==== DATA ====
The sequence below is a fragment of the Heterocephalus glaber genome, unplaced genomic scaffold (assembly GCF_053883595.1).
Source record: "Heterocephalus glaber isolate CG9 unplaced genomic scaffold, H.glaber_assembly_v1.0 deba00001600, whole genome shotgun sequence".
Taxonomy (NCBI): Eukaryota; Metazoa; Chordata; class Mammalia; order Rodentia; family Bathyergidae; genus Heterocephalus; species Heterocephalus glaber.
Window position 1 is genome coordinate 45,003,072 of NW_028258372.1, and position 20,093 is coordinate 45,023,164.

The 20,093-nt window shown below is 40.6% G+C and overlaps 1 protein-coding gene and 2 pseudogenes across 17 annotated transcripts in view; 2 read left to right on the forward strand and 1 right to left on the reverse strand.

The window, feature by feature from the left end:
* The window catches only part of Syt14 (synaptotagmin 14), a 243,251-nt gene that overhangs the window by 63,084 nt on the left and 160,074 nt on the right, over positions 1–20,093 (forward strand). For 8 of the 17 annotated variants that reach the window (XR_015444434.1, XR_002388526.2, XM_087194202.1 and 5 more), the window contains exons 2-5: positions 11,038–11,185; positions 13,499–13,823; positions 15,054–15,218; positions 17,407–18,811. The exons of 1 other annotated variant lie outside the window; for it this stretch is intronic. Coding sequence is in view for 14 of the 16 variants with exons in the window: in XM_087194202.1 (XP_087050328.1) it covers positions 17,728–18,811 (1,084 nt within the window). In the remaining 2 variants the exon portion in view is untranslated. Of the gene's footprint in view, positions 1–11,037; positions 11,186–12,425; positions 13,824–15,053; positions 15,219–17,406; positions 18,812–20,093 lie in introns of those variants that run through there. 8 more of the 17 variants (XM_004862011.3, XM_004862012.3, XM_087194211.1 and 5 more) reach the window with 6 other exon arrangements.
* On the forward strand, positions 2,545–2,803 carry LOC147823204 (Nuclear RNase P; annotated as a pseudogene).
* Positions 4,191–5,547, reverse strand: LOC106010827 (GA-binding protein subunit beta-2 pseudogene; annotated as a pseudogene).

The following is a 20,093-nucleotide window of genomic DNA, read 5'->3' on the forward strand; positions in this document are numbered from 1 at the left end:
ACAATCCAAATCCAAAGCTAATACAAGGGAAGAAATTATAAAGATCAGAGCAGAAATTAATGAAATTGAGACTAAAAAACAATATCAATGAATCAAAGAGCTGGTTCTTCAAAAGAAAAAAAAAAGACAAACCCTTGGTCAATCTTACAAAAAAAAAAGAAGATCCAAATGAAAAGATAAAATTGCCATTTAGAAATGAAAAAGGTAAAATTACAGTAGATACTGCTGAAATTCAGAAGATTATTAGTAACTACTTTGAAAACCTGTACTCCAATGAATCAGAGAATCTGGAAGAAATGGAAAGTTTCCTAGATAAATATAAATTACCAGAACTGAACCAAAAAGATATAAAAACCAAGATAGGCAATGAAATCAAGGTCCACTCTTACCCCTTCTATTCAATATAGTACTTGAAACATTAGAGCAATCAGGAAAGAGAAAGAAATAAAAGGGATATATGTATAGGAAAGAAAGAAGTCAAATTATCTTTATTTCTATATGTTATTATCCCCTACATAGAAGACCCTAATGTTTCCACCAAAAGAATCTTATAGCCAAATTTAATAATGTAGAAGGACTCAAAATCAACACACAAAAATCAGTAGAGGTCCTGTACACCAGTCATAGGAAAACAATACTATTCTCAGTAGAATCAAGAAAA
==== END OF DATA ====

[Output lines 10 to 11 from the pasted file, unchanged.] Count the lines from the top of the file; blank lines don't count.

The following is a 20,093-nucleotide window of genomic DNA, read 5'->3' on the forward strand; positions in this document are numbered from 1 at the left end:
ACAATCCAAATCCAAAGCTAATACAAGGGAAGAAATTATAAAGATCAGAGCAGAAATTAATGAAATTGAGACTAAAAAACAATATCAATGAATCAAAGAGCTGGTTCTTCAAAAGAAAAAAAAAAGACAAACCCTTGGTCAATCTTACAAAAAAAAAAGAAGATCCAAATGAAAAGATAAAATTGCCATTTAGAAATGAAAAAGGTAAAATTACAGTAGATACTGCTGAAATTCAGAAGATTATTAGTAACTACTTTGAAAACCTGTACTCCAATGAATCAGAGAATCTGGAAGAAATGGAAAGTTTCCTAGATAAATATAAATTACCAGAACTGAACCAAAAAGATATAAAAACCAAGATAGGCAATGAAATCAAGGTCCACTCTTACCCCTTCTATTCAATATAGTACTTGAAACATTAGAGCAATCAGGAAAGAGAAAGAAATAAAAGGGATATATGTATAGGAAAGAAAGAAGTCAAATTATCTTTATTTCTATATGTTATTATCCCCTACATAGAAGACCCTAATGTTTCCACCAAAAGAATCTTATAGCCAAATTTAATAATGTAGAAGGACTCAAAATCAACACACAAAAATCAGTAGAGGTCCTGTACACCAGTCATAGGAAAACAATACTATTCTCAGTAGAATCAAGAAAA